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These treatment options are the most important ones among the conservative alternatives. If done correctly they can actually get rid of your MN pain for a considerable amount of time.
The good news is that you won’t have to do all of them. You can have only one procedure done and that would be enough. If on rare unfortunate cases one treatment does not work, then you can proceed to the next option as per the doctor’s advise.
The other good news is that if you already have the surgery but you still experience pain, you will get help at The Center For Morton’s Neuroma. they will recommend Ultrasound-guided Radio Platelets Rich Plasma Injections. It will help you heal better and resolve any complications resulting from Morton’s Neuroma surgery.
In case you need some assurance here a quick testimonial from Matt who had a severe Morton’s Neuroma case. He had 2 neuromas surgically removed from one foot. You can imagine the pain that must have been for Matt.
He was treated at The Center For Morton’s Neuroma with Ultrasound-Guided Radiofrequency Ablation Therapy and Platelet Rich Plasma Therapy.
Watch this short video for Matt’s testimonial
Option 2: Morton’s Neuroma Surgery
With this option clearly, you will have your neuroma surgically removed. This should be the last resort when the non-surgical treatment options have failed.
If you want to see how the surgery is done, watch this short Morton’s Neuroma Surgery Video.
I must say it looks quick from the video. But I will admit it scared me thoroughly!
The surgery removes the neuroma and there are fairly high success rates. That means surgery is not always successful. Surgery has its own disadvantages:
1. There is no guarantee that the neuroma will be gone for good. Some people have had success with MN surgery but in most cases there are complications.
Excruciating chronic pain
Permanent numbness of the toes
Swelling – as a result of surgery, swelling can be expected. However, in some cases, swelling persists for a long time.
2. Wrong surgery – this is when the wrong space is operated on. It can lead to complications such as infection, the formation of neuroma stump and the development of Complex Regional Pain Syndrome (CRPS).
3. Complications arising from the wrong surgery may require you to undergo a corrective second surgery, putting your foot under more trauma. And what if the second surgery fails to alleviate the pain?
4. Post-surgery immobility – because surgery is highly invasive it results in considerable immobility afterward. The recovery process can be long and tedious. You won’t be able to walk normally for some time. Some people recover quite quickly (2-4 weeks). In some cases, recovery may go beyond 6 weeks. During that period, you will need to be very cautious and limit your activities.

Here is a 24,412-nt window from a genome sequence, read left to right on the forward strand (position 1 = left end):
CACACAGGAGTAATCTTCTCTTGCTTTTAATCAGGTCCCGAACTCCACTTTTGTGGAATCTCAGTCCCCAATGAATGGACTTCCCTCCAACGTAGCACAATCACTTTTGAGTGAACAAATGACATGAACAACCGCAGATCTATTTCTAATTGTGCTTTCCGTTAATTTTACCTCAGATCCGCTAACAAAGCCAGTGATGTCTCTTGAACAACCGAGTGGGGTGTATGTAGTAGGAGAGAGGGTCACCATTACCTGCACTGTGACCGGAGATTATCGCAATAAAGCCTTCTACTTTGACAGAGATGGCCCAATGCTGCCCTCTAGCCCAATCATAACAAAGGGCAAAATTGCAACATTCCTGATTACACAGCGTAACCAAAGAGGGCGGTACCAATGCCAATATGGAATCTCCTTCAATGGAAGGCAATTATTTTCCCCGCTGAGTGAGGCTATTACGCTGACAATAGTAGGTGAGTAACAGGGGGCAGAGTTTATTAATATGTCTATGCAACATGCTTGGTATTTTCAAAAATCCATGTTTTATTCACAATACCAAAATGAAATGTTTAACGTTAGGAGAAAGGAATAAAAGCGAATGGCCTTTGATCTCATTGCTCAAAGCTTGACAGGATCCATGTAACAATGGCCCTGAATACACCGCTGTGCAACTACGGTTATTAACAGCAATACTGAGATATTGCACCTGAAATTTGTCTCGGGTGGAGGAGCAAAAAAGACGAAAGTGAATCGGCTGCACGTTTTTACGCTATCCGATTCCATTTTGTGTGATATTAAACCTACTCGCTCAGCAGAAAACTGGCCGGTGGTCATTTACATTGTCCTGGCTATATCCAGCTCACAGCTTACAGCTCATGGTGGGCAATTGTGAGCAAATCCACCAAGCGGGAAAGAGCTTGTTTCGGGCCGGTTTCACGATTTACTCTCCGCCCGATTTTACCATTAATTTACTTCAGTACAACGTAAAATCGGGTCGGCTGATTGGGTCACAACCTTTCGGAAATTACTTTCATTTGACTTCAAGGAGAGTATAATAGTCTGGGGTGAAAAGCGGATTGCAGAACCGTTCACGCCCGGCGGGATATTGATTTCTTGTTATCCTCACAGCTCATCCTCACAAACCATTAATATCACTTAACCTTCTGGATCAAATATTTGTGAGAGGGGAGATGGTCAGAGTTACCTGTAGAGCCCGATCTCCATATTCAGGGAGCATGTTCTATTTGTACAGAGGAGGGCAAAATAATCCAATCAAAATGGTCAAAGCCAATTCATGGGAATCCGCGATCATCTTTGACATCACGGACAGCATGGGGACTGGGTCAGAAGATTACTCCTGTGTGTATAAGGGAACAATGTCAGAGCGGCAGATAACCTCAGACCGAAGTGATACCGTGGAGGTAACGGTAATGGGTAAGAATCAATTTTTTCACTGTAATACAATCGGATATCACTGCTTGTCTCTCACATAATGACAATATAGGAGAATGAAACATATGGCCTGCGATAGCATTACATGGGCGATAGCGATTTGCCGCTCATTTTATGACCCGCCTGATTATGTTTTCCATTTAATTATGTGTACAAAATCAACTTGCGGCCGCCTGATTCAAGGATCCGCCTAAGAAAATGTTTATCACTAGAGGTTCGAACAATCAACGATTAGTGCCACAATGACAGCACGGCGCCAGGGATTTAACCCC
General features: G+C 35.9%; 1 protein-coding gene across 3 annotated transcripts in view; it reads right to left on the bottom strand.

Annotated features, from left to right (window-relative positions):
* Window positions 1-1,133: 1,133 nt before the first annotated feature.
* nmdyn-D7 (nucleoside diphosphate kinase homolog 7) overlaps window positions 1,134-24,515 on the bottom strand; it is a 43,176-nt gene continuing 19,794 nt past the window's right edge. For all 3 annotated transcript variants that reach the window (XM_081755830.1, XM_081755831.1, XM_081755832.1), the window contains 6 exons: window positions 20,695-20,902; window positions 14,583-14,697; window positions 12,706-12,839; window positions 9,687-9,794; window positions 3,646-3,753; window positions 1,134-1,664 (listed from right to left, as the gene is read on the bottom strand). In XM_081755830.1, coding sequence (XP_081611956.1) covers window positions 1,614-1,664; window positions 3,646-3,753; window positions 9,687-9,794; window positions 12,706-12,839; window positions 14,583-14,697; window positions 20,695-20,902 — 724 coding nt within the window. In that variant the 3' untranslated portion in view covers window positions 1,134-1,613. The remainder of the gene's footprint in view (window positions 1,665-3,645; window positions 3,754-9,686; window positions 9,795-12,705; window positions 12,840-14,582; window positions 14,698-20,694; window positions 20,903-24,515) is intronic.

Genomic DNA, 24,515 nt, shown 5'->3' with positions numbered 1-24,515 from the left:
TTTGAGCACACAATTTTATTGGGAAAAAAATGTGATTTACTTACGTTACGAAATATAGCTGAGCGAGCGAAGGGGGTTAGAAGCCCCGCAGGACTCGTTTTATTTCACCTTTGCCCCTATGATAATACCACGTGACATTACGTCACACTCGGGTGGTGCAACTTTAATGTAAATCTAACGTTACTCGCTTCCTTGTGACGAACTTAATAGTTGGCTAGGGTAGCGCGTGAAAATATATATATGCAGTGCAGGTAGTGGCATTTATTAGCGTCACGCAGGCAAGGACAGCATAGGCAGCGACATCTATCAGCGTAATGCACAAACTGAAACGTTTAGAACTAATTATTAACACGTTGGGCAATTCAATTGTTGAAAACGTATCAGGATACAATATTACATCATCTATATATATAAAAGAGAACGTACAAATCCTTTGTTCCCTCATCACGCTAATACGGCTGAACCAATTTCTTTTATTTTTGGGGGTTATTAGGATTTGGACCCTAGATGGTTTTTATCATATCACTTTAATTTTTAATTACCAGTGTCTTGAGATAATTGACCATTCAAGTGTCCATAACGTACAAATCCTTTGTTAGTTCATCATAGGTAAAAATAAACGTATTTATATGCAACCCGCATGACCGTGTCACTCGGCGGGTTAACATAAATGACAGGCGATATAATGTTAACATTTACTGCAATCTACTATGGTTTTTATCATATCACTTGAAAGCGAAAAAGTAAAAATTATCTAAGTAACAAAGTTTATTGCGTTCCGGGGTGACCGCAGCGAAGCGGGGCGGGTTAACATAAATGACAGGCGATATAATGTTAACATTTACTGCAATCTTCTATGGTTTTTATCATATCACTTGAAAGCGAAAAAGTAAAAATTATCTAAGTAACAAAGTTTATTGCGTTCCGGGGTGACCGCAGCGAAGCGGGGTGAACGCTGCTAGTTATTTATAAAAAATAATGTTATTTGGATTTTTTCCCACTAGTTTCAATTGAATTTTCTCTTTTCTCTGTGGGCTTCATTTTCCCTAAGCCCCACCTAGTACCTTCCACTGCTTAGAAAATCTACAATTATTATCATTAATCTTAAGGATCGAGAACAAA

5. Unsightly scar(s) – even if you recover fully, the operation will leave you with scars. Well, if I had no alternative but to undergo MN surgery, I wouldn’t mind the scar much if it meant being completely pain-free.
However, because there are non-invasive treatment options, no thanks to scars! I am saving up for a non-surgical procedure at The Center For Morton’s Neuroma.
Other post-surgical complications
Toe disability or weakness or deformity
Poor /delayed healing
How To Minimize Pain After Morton’s Neuroma Surgery
I believe that your doctor will give you a list of guidelines and precautions to follow.
Here are some of the things you can do after surgery to ensure a proper recovery process
Rest as much as you can
Avoid putting any pressure on your foot – your doctor may give you crutches to assist your walking if he deems it necessary.
Keep your foot elevated as much as possible
Take antibiotics and anti-inflammatory medication as prescribed by your doctor
Will The Morton’s Neuroma Pain Come Back?
Depending on the severity of your case, you may expect the neuroma pain to come back. There may be reasons for this.
It may just be temporary pain that will eventually disappear when your foot has healed completely.
If you had surgery but still feel pain, it may be that you developed a stump neuroma
You went with the non-surgical treatment option but still feel pain – maybe the treatment option did not work for you. Consider having another treatment option.
I have shown you 2 broad treatment options for Morton’s Neuroma:
Non-surgical and surgical treatments.
Ideally, surgery should be the last resort when non-surgical options have failed. All of Morton’s neuroma cases are different. But I believe that surgery should be the last thing you want to have.
I wish you all the best in your quest to find the best treatment for your Morton’s Neuroma.
Go ahead and share your treatment experiences in the comments below.
I Write About Morton's Neuroma Because I Have Been Living With This Condition Since 2008. Like Many Women, I Used To Love High Heels For Work And My Mistake Was To Choose And Walk In Narrow Fitting Shoes, Yet I Have Wide Feet. Anyway... I am Here To Share My Experiences From An Experienced Laywoman's Point Of View. Put Away Your Painful Shoes And Walk With Me!